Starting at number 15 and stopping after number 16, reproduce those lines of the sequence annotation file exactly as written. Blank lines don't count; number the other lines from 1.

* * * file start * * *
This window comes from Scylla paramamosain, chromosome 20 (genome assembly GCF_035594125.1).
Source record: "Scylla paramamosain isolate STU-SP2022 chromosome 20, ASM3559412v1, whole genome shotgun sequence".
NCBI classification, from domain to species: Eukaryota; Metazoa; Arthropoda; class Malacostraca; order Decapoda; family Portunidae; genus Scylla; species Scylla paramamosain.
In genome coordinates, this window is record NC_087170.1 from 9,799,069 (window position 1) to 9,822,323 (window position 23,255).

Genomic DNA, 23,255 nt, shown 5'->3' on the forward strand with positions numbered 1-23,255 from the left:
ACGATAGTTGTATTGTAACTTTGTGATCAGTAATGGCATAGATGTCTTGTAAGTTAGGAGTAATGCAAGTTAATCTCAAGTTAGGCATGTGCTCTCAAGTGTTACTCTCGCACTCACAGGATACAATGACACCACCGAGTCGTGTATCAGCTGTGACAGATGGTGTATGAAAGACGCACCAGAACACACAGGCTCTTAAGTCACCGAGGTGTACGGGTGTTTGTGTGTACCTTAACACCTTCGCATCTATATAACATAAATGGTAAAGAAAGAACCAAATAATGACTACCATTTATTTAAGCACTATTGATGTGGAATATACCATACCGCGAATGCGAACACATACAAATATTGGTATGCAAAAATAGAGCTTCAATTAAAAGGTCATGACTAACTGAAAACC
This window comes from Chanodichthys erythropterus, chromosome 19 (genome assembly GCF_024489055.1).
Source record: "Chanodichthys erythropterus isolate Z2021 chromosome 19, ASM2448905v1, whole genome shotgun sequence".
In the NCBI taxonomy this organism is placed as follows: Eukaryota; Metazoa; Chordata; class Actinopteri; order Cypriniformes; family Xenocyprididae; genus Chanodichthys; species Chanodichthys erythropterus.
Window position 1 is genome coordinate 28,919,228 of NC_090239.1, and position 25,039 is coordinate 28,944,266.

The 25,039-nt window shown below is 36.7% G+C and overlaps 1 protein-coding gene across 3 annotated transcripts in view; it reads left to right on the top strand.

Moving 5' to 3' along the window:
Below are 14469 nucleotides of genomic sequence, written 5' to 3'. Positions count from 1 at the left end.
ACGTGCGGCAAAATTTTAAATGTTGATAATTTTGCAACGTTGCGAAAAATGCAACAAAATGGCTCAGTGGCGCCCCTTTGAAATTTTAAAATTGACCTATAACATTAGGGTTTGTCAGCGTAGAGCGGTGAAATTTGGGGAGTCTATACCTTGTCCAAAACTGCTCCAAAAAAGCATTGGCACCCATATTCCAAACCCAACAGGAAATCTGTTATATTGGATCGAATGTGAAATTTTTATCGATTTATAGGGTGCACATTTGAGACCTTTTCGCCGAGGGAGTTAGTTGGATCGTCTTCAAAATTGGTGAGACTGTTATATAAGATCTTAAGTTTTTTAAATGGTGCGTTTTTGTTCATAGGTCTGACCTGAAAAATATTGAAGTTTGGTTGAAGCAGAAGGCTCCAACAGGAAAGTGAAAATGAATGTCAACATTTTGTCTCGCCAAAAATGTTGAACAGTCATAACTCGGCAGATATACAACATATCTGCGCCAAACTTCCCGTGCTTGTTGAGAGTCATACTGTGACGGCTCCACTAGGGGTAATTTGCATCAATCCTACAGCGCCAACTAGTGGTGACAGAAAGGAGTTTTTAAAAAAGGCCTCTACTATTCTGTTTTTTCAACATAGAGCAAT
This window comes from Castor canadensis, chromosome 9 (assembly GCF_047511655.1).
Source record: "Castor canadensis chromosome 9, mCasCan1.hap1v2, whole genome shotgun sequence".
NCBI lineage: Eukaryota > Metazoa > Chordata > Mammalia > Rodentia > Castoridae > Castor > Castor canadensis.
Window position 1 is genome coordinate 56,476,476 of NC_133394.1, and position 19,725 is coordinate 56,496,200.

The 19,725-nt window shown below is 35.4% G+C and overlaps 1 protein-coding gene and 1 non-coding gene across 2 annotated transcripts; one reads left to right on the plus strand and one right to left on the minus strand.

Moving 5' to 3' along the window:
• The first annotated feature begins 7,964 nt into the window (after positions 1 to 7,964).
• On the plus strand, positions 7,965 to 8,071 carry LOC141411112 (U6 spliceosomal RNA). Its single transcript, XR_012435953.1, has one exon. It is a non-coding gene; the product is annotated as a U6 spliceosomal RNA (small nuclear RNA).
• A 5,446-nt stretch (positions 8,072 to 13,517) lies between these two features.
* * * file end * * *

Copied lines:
This window comes from Castor canadensis, chromosome 9 (assembly GCF_047511655.1).
Source record: "Castor canadensis chromosome 9, mCasCan1.hap1v2, whole genome shotgun sequence".